Curler Lauren Rajala to lead Canada at Youth Olympics Opening Ceremony
Canadian curling fans will have extra reason to cheer for our country’s athletes when the 2020 Winter Youth Olympic Games get underway Friday in Lausanne, Switzerland.
Lauren Rajala, the lead for Canada’s curling team, will be carrying the flag and leading the Canadian athletes into the Vaudoise Aréna for the Opening Ceremony, which is set for 2 p.m. ET, and will be streamed live on CBC Sports as well as on the Olympic Channel website.
Team Canada’s Youth Olympic Games flag bearer was selected by a Canadian Olympic Committee Selection Committee that includes Team Canada’s Lausanne 2020 Chef de Mission, Annamay Oldershaw.
Rajala, 17, a resident of Garson, Ont., was a member of two gold-medal teams during the 2018-19 season, helping Ontario win the girls title at the Canada Winter Games in Red Deer, Alta., and then playing on Northern Ontario’s gold-medal team at the Canadian Under-18 Championships in Sherwood Park, Alta.
“I’m still feeling butterflies from getting the phone call about being the flag bearer for Team Canada in Lausanne; it’s just such an immense honour to be given this opportunity, and I couldn’t be more grateful,” said Rajala. “So many people have helped me in my journey, and I wouldn’t be in this position without them. Seeing the Maple Leaf worn by our athletes on television is always a thrill, but to be able to do it myself at the Youth Winter Olympic Games goes beyond my wildest dreams. I’m excited to compete, I’m excited to meet my fellow members of Team Canada, and I’m excited to make memories that will last the rest of my life.”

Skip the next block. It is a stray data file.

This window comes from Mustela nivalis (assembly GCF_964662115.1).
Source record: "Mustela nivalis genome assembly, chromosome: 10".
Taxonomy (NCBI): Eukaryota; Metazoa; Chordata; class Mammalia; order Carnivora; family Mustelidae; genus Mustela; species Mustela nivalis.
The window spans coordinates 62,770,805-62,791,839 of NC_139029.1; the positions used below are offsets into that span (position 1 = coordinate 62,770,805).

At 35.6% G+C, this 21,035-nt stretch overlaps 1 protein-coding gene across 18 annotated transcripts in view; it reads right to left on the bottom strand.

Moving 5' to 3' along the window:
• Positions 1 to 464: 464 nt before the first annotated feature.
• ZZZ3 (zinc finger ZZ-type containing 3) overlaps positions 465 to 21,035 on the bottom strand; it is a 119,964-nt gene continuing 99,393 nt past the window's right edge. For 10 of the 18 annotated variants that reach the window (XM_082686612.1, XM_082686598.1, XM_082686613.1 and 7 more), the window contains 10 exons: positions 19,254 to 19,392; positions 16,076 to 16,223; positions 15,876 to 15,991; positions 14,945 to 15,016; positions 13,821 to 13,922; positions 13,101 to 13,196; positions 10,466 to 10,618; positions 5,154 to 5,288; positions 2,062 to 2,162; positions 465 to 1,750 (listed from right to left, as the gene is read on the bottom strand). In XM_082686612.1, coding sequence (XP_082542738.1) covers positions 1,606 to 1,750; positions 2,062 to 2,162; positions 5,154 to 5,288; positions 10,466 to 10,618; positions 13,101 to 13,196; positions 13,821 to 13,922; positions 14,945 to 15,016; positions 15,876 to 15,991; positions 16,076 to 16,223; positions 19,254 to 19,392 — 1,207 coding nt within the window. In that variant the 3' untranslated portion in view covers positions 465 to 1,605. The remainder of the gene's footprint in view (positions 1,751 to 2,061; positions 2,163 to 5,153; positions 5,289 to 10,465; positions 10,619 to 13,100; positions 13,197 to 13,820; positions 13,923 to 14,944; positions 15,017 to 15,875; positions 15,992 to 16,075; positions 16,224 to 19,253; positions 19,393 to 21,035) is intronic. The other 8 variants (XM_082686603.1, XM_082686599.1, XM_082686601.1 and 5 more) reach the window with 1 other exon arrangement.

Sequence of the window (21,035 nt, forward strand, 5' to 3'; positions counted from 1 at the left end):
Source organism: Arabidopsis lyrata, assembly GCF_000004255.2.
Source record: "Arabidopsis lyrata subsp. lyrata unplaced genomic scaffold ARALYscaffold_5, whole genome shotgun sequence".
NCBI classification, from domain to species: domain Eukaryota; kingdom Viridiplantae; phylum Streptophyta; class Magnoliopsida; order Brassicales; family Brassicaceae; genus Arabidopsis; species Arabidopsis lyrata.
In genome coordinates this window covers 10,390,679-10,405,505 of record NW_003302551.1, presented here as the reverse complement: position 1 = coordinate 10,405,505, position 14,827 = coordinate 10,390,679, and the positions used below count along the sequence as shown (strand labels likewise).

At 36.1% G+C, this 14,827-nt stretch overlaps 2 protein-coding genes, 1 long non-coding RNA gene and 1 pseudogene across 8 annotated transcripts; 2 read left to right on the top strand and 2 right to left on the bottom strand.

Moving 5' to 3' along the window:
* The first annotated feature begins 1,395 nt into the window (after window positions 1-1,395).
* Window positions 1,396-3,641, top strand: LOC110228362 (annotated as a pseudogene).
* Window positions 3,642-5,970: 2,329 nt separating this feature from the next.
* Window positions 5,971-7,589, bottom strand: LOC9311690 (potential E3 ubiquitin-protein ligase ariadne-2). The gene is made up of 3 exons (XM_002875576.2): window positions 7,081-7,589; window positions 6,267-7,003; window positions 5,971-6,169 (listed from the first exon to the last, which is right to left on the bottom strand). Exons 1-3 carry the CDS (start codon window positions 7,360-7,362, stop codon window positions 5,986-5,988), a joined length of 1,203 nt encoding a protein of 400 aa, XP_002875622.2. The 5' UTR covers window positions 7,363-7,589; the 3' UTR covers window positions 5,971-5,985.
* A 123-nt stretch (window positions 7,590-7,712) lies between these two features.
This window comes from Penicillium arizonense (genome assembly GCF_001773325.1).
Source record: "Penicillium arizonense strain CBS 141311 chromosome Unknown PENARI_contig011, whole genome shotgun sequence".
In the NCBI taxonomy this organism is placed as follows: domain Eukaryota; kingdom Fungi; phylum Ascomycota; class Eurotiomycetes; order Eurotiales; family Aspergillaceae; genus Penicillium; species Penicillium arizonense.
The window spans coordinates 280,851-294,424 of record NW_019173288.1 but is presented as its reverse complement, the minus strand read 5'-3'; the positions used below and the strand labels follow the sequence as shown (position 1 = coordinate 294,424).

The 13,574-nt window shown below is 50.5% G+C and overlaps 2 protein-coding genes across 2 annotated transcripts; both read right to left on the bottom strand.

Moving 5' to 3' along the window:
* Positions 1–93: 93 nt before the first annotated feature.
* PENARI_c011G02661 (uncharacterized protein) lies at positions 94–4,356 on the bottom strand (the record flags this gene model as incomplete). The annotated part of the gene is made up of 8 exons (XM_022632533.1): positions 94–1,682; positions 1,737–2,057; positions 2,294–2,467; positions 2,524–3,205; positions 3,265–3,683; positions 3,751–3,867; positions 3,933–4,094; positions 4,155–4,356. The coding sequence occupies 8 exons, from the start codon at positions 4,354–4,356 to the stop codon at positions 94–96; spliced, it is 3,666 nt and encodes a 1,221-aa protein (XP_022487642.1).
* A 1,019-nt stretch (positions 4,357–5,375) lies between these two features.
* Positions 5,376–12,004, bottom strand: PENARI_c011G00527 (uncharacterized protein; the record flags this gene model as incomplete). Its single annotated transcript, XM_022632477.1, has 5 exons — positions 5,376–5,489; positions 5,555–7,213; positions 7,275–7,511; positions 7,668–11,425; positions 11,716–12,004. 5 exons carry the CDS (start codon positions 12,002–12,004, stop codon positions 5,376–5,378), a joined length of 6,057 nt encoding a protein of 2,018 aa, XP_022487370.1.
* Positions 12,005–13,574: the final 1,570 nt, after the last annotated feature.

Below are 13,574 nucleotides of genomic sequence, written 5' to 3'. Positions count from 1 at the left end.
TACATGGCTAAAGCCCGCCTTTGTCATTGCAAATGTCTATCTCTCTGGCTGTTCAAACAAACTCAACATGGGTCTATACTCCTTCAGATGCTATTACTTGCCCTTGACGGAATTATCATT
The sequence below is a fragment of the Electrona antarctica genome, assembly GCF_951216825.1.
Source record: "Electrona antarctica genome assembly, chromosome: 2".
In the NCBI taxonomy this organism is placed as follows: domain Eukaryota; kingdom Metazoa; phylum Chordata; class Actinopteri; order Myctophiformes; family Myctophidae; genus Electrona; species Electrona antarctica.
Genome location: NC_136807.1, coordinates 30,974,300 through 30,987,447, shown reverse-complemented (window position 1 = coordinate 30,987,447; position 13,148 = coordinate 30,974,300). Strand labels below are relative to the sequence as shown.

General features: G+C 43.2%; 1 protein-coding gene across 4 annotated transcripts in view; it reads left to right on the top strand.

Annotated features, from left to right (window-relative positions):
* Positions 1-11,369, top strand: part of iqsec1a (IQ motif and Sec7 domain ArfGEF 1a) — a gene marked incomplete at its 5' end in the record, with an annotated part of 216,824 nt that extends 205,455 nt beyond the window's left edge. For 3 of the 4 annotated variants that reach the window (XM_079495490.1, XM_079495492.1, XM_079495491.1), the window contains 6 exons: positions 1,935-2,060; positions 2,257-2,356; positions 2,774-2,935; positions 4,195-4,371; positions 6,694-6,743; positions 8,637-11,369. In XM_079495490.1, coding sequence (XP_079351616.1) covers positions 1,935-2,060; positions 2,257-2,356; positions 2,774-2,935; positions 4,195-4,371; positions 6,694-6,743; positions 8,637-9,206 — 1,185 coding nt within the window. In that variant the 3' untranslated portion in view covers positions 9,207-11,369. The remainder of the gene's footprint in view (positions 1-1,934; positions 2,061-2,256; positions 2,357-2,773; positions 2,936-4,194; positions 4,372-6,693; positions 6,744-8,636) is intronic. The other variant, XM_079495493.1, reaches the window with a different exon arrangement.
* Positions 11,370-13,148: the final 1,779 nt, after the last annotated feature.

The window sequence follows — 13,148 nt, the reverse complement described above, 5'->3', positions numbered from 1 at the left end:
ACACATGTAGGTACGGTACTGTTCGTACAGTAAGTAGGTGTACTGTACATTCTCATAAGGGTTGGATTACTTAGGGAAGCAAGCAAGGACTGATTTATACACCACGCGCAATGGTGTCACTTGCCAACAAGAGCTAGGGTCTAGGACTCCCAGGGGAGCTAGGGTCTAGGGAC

At school, Rajala is an honour roll student and a three-time Lancer Scholar, a title given to those who maintain an 80 per cent or higher average over three years. In addition, she is a three-time curling MVP at school, the Grade 11 Female Athlete of the Year and a member of Student Council and the Eco School Club.
“Lauren embodies what we as Canadians want to represent when we are on the world stage,” said Oldershaw. “She is a wonderful team member, has had some great success in her curling career so far, she is a dedicated student, and volunteers both at her high school and home club. I am so pleased that she is going to lead our incredible team into the Games.”
It’s the second time a curler has been Canada’s Flag Bearer for the Youth Winter Olympics Opening Ceremony; Corryn Brown had the privilege at the first Youth Winter Olympics, in 2012 at Innsbruck, Austria.
The 2020 Youth Winter Olympics are scheduled for Jan. 9-22; Canada’s 78-member team features athletes ranging from 15 to 17 years old.
Rajala will throw lead rocks for the Canadian curling team, which features skip Nathan Young of Torbay, N.L., vice-skip Emily Deschenes of Greely, Ont., and second Jaedon Neuert of Winnipeg. The team will be coached by Helen Radford of Halifax.
The Canadian curling team was selected through a national application process, and announced last spring.
Twenty-four countries are competing in curling at the Youth Winter Olympics, with all teams feature two boys and two girls.
The countries are split into four pools of six, with Canada grouped with Spain, Estonia, South Korea, Poland and Russia.
The top two finishers in each pool will qualify for the single-knockout playoffs, which begin Jan. 15, and conclude with the gold- and bronze-medal games on Jan. 16 at 6 a.m. ET.
Canada opens its round-robin schedule at the Palladium de Champéry in Champéry, Switzerland, on Friday at 4 a.m. against Russia.
Following the four-player competition, all players will be grouped with partners from different countries for a mixed doubles competition that will start on Jan. 18 and end with medal games on Jan. 22.
Canada’s four-player team skipped by Thomas Scoffin won a bronze medal at the 2012 Youth Winter Olympics in Innsbruck, while four years later, Mary Fay skipped Canada to gold at the 2016 Youth Winter Olympics in Lillehammer, Norway. Canadians have yet to finish on the podium in mixed doubles competition at the Youth Winter Olympics.